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Is (sqrt) x-5^2 = 5-x?

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Director
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Is (sqrt) x-5^2 = 5-x? [#permalink] New post 10 Jun 2007, 15:07
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D
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Is (sqrt) x-5^2 = 5-x?

1) -x|x| > 0
2) 5-x > 0

Please solve and explain stmnt. 1 in detail.

Also, please answer this question:
Does ((sqrt) x-5^2) * ((sqrt) x-5^2) = x-5^2?
Manager
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 [#permalink] New post 10 Jun 2007, 16:07
Are you taking the root of only x or the entire expression x-25?
Director
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 [#permalink] New post 11 Jun 2007, 10:17
Hi,

It's the square root of the entire left hand side expression. In other words, the entire left side of the equation is under the radical sign.
Manager
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 [#permalink] New post 11 Jun 2007, 17:13
1) -x|x| > 0 means x must be negative because |x| is always positive
So x-25 is negative and sqrt(x-25) is imaginary. On the otherhand
5-x is positive.

We can conclude sqrt(x-25) is not equal to 5-x.

1 alone is suff

2) 5-x>0 means x<5
So x-25 is negative and sqrt(x-25) is imaginary. On the otherhand
5-x is positive.
We can conclude sqrt(x-25) is not equal to 5-x.

2 alone is suff
VP
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 [#permalink] New post 11 Jun 2007, 17:53
You know, this is a strange one...because GMAT NEVER deals with imaginary number. If we try to solve your equation:
sqrt(x-5^2) = 5-x
=> sqrt(x-25) = 5-x
square both sides
=> x-25 = (5-x)*(5-x)
=> (x+5)*(x-5) = x^2-10x+25
=> (x+5)*(x-5) = (x-5)*(x-5)
=> (x+5) = (x-5)
=> x = x+10
We know that there is no valid solution to this problem other than imaginary number; thus, I'll go with D.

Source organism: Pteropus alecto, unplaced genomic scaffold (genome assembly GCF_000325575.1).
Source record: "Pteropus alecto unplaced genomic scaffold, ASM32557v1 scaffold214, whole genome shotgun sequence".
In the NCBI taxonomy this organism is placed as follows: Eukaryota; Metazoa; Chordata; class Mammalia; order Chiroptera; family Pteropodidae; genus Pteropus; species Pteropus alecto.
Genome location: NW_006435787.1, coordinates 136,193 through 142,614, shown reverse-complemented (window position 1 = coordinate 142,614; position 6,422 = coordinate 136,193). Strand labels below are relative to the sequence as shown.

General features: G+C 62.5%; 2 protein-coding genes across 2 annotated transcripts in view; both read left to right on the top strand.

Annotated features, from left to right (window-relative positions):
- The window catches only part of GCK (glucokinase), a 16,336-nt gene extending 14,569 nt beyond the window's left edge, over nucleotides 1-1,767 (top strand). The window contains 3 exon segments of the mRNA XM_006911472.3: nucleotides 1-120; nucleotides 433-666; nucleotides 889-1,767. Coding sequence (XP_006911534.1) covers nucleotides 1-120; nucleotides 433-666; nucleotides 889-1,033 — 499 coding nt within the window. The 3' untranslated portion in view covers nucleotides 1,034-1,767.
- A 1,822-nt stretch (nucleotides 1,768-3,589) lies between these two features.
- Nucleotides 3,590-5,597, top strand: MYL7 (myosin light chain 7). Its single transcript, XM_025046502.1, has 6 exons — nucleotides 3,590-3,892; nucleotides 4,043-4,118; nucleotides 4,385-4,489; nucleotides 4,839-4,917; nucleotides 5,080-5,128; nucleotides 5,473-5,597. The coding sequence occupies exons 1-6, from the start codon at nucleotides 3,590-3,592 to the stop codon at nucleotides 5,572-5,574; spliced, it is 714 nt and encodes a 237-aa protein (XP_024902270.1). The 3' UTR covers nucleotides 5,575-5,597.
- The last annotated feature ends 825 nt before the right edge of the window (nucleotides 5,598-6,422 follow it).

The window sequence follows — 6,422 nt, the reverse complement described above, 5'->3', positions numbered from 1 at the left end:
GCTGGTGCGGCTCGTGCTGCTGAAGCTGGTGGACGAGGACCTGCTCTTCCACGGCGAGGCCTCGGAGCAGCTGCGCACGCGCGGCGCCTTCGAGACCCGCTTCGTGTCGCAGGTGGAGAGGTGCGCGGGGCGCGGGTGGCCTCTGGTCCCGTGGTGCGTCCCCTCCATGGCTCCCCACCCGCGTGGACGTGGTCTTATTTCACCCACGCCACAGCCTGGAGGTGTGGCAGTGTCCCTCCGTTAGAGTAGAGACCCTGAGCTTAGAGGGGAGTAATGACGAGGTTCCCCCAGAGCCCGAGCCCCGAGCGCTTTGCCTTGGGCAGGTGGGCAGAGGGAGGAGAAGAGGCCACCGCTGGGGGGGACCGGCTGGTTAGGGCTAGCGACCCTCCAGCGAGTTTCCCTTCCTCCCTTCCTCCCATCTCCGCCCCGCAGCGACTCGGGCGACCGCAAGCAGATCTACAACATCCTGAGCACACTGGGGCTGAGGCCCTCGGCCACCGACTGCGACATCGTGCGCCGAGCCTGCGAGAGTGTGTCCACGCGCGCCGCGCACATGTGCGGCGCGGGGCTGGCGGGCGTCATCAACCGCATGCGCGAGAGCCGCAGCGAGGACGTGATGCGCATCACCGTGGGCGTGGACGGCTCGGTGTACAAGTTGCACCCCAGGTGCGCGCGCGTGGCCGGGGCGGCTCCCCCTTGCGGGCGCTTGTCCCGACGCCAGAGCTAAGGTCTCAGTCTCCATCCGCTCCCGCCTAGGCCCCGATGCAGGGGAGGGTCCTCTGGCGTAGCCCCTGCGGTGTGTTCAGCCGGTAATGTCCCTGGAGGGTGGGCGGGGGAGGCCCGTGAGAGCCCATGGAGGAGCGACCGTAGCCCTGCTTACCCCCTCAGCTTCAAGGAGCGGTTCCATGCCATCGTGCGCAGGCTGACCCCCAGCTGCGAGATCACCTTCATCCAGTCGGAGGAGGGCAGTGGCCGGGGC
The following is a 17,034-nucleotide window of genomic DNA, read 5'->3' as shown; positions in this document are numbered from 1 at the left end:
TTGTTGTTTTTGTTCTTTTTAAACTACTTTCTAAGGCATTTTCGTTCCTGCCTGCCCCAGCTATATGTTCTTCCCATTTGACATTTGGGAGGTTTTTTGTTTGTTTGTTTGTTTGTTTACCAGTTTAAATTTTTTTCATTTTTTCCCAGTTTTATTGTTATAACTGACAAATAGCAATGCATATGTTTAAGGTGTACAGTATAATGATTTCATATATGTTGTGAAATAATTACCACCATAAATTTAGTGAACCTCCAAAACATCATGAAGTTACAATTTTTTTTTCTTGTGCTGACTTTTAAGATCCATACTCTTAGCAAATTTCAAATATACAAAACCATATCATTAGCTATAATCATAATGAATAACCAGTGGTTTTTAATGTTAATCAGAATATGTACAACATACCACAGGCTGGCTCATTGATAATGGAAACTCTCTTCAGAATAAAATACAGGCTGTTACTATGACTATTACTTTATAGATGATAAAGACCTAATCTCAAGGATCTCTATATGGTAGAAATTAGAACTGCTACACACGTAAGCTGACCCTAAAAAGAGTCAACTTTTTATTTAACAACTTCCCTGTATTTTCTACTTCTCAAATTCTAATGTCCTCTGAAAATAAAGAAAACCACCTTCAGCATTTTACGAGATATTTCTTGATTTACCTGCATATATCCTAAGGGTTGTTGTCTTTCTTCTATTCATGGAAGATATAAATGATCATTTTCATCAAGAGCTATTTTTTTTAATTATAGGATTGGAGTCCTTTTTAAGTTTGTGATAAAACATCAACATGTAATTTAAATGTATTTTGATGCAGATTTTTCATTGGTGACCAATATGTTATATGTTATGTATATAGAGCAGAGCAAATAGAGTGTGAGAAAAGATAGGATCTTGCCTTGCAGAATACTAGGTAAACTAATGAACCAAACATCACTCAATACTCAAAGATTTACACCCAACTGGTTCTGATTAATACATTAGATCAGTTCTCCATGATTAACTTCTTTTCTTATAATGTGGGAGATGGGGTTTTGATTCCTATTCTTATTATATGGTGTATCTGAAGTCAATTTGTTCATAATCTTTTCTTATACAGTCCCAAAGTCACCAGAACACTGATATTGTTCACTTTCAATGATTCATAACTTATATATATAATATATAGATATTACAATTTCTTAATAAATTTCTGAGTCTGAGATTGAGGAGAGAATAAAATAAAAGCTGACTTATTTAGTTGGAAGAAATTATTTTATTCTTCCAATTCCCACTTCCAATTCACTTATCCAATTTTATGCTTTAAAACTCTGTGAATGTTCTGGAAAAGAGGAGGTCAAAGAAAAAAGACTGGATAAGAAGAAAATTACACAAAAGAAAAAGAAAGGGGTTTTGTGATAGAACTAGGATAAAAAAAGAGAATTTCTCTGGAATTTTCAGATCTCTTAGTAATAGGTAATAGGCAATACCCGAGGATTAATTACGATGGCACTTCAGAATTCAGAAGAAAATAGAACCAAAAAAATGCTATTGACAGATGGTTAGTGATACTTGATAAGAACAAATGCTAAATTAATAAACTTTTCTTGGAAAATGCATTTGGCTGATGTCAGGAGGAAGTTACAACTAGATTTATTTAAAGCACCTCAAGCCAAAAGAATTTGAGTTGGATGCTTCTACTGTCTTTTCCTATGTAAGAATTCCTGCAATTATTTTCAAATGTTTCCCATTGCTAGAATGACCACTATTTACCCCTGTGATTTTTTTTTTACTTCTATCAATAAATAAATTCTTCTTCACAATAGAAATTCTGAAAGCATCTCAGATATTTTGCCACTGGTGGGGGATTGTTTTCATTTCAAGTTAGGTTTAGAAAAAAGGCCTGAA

Director
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 [#permalink] New post 11 Jun 2007, 20:08
The OG guide offers this explanation for stmnt 1:
|x| > 0 and, since the product of -x and |x| is positive, -x>0.

Does this make sense to any of you? What am I missing? How is -x * |x| positive. Isn't |x| always +ve? That said, wouldn't:
-x * |x| = -x(x)
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 [#permalink] New post 11 Jun 2007, 20:25
Are you sure the left hand side is correct, and not sqrt[(x-5)^2]? It's more symmetrical than x-5^2 = x-25, so i wonder.
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 [#permalink] New post 11 Jun 2007, 20:27
ggarr wrote:
The OG guide offers this explanation for stmnt 1:
|x| > 0 and, since the product of -x and |x| is positive, -x>0.

Does this make sense to any of you? What am I missing? How is -x * |x| positive. Isn't |x| always +ve? That said, wouldn't:
-x * |x| = -x(x)


-x|x|>0 only when x<0. For example, if x=-2, then -x|x| = 2|2| = 4. This is the same as -x>0. If you multiply -1 to -x>0, you would get x<0.
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 [#permalink] New post 11 Jun 2007, 20:36
sludge wrote:
Are you sure the left hand side is correct, and not sqrt[(x-5)^2]? It's more symmetrical than x-5^2 = x-25, so i wonder.

hi sludge, yes, the entire expression, (x-5)^2 is underneath the radical sign.
  [#permalink] 11 Jun 2007, 20:36
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